(a) at least two different semiconductors are employed and the electrical resistances of these semiconductors are utilized for a determination of the partial pressure of the gas being measured;
(b) the semiconductors are successively applied to a substrate by repeated use of a thick-film process, with the layer thicknesses being less than 100 μm, preferably between 1 and 20 μm.
The invention relates to semiconductors for a resistive gas sensor or, more precisely, a resistive semiconductor gas sensor having a high response speed as defined in the preambles of claims 1, 2 and 3, respectively.
To measure the partial pressure of oxygen and reducing gases (such as, for example, NO, CO, C3 H8, etc.), specific mixed oxides, the so-called perovskites, are particularly suitable semiconductors.
Perovskite semiconductors for gas sensors and their production by sintering was disclosed by Obayashi et al in U.S. Pat. No. 3,951,603 and in U.S. Pat. No. 3,953,173, by Sakurai et al in U.S. Pat. No. 4,044,601 and by Perry et al in U.S. Pat. No. 4,221,827.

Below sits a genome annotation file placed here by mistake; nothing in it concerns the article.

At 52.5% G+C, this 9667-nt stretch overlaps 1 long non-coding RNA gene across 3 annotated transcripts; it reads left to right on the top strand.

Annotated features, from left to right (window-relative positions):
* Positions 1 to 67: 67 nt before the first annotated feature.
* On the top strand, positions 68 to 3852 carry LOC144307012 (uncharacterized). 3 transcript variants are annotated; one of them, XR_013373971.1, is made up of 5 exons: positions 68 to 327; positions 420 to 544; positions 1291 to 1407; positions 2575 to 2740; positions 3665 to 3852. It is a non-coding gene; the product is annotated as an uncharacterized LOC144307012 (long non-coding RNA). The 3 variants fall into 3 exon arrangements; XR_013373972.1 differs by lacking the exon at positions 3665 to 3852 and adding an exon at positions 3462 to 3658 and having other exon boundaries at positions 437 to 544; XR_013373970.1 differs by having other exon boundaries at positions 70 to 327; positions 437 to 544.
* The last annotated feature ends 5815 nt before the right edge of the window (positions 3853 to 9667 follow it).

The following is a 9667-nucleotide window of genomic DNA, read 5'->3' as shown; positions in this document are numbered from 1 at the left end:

In contrast to semiconductors made of tin oxide or similar materials in which the surface resistance changes as a function of the partial pressure of the gas being measured, the change in resistance in perovskite semiconductors is based on a volume effect; i.e. the semiconductor resistance changes as a function of the concentration of the gas being measured in that oxygen is diffused in the semiconductor.
The addition of reducing gases to the gas being measured causes the oxygen concentration in the semiconductor to be reduced due to the diffusion of oxygen to the surface of the solid body; the addition of oxygen to the gas being measured causes a corresponding increase in the oxygen concentration in the semiconductor due to the diffusion of oxygen into the solid body.